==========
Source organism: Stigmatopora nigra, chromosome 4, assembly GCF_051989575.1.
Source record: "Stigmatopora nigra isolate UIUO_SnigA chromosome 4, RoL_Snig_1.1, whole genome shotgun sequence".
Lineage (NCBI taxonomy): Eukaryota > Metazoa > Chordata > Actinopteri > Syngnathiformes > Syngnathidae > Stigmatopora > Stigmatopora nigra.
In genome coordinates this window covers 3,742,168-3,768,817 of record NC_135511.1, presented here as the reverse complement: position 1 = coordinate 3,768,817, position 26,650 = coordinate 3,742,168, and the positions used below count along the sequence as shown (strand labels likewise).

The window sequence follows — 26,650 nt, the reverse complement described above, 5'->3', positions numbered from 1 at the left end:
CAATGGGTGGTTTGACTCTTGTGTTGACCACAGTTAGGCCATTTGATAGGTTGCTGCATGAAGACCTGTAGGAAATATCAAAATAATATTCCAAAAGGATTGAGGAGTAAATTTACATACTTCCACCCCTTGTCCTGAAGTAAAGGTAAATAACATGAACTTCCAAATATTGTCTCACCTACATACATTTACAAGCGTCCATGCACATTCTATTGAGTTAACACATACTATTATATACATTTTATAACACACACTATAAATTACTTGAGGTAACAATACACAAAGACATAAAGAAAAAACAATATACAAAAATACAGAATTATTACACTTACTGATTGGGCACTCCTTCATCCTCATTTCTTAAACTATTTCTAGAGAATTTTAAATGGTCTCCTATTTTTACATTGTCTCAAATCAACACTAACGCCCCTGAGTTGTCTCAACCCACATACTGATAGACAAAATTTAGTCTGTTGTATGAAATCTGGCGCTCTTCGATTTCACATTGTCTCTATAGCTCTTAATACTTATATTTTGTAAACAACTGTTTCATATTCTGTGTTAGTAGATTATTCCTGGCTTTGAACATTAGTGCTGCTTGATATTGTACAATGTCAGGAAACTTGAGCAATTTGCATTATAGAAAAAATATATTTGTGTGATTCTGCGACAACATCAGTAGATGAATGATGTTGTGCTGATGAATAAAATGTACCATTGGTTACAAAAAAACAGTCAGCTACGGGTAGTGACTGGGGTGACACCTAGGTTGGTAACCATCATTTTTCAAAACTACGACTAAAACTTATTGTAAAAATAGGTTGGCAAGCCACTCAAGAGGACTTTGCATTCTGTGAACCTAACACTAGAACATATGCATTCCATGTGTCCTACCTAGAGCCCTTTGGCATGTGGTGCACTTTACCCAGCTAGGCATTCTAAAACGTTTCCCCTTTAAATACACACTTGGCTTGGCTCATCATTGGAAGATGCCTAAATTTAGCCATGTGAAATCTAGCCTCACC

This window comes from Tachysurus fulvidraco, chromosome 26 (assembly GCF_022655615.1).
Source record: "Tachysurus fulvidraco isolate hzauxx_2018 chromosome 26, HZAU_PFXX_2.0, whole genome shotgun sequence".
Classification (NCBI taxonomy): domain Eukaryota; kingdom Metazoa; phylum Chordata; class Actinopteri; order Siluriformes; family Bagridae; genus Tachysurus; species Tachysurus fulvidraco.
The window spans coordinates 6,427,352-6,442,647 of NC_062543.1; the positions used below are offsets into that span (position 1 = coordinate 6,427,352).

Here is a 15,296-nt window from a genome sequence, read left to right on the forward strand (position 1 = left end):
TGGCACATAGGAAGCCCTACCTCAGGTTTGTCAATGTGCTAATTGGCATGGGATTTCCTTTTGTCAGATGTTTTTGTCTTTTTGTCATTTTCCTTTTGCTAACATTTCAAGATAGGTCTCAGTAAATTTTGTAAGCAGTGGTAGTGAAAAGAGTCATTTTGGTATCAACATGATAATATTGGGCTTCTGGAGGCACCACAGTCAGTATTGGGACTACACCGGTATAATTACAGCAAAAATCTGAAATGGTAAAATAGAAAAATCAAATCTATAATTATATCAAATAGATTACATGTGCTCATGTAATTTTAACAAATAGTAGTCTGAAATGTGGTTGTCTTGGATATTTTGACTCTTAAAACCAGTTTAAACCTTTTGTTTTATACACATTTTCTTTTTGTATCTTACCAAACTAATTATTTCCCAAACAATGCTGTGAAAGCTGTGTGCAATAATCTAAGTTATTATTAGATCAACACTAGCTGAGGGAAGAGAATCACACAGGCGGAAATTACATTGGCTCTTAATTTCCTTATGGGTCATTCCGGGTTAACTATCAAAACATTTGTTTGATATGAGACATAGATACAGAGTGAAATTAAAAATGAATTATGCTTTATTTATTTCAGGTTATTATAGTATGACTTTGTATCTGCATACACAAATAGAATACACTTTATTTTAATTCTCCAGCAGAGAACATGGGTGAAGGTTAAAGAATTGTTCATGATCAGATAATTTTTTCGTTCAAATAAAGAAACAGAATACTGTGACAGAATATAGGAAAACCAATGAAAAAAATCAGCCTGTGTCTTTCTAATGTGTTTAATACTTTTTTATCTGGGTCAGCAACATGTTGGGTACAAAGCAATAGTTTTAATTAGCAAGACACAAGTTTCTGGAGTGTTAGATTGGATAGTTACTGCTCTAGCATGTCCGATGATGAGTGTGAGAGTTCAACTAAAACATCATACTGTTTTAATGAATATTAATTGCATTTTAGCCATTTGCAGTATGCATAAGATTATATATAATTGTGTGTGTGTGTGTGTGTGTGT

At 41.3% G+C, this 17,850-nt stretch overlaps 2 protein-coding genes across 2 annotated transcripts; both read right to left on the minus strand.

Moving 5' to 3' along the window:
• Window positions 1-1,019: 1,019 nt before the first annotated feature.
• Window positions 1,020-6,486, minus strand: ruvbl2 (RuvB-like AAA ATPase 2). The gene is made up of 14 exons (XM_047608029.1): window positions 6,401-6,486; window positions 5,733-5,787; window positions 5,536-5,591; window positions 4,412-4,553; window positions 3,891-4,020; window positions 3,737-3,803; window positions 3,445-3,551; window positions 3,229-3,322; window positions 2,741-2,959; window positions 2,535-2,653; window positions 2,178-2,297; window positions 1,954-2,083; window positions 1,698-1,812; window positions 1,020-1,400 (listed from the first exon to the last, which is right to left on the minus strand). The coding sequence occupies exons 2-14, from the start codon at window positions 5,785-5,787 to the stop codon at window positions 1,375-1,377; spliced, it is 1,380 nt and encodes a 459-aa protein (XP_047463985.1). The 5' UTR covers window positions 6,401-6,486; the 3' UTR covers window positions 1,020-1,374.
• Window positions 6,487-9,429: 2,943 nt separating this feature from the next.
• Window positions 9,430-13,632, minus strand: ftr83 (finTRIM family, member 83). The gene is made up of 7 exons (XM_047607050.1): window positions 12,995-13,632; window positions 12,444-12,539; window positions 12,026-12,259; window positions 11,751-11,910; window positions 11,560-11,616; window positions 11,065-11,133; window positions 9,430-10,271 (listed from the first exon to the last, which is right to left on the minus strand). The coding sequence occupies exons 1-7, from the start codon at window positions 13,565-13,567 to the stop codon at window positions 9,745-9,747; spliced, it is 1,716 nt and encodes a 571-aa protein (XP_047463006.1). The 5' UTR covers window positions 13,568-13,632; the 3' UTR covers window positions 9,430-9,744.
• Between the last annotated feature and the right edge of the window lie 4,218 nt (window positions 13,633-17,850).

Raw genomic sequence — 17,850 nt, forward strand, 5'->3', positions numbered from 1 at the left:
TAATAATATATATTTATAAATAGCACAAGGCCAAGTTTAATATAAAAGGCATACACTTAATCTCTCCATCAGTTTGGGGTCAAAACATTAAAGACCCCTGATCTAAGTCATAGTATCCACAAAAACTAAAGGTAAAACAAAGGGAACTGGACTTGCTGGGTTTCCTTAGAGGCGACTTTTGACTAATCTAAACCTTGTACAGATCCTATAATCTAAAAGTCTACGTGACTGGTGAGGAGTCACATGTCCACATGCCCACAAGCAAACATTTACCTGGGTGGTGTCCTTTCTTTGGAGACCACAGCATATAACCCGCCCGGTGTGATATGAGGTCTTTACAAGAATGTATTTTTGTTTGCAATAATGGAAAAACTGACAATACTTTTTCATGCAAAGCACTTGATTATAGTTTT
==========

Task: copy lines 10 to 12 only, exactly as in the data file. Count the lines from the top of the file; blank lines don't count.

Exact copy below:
The window spans coordinates 6,427,352-6,442,647 of NC_062543.1; the positions used below are offsets into that span (position 1 = coordinate 6,427,352).

Here is a 15,296-nt window from a genome sequence, read left to right on the forward strand (position 1 = left end):
TGGCACATAGGAAGCCCTACCTCAGGTTTGTCAATGTGCTAATTGGCATGGGATTTCCTTTTGTCAGATGTTTTTGTCTTTTTGTCATTTTCCTTTTGCTAACATTTCAAGATAGGTCTCAGTAAATTTTGTAAGCAGTGGTAGTGAAAAGAGTCATTTTGGTATCAACATGATAATATTGGGCTTCTGGAGGCACCACAGTCAGTATTGGGACTACACCGGTATAATTACAGCAAAAATCTGAAATGGTAAAATAGAAAAATCAAATCTATAATTATATCAAATAGATTACATGTGCTCATGTAATTTTAACAAATAGTAGTCTGAAATGTGGTTGTCTTGGATATTTTGACTCTTAAAACCAGTTTAAACCTTTTGTTTTATACACATTTTCTTTTTGTATCTTACCAAACTAATTATTTCCCAAACAATGCTGTGAAAGCTGTGTGCAATAATCTAAGTTATTATTAGATCAACACTAGCTGAGGGAAGAGAATCACACAGGCGGAAATTACATTGGCTCTTAATTTCCTTATGGGTCATTCCGGGTTAACTATCAAAACATTTGTTTGATATGAGACATAGATACAGAGTGAAATTAAAAATGAATTATGCTTTATTTATTTCAGGTTATTATAGTATGACTTTGTATCTGCATACACAAATAGAATACACTTTATTTTAATTCTCCAGCAGAGAACATGGGTGAAGGTTAAAGAATTGTTCATGATCAGATAATTTTTTCGTTCAAATAAAGAAACAGAATACTGTGACAGAATATAGGAAAACCAATGAAAAAAATCAGCCTGTGTCTTTCTAATGTGTTTAATACTTTTTTATCTGGGTCAGCAACATGTTGGGTACAAAGCAATAGTTTTAATTAGCAAGACACAAGTTTCTGGAGTGTTAGATTGGATAGTTACTGCTCTAGCATGTCCGATGATGAGTGTGAGAGTTCAACTAAAACATCATACTGTTTTAATGAATATTAATTGCATTTTAGCCATTTGCAGTATGCATAAGATTATATATAATTGTGTGTGTGTGTGTGTGTGTGT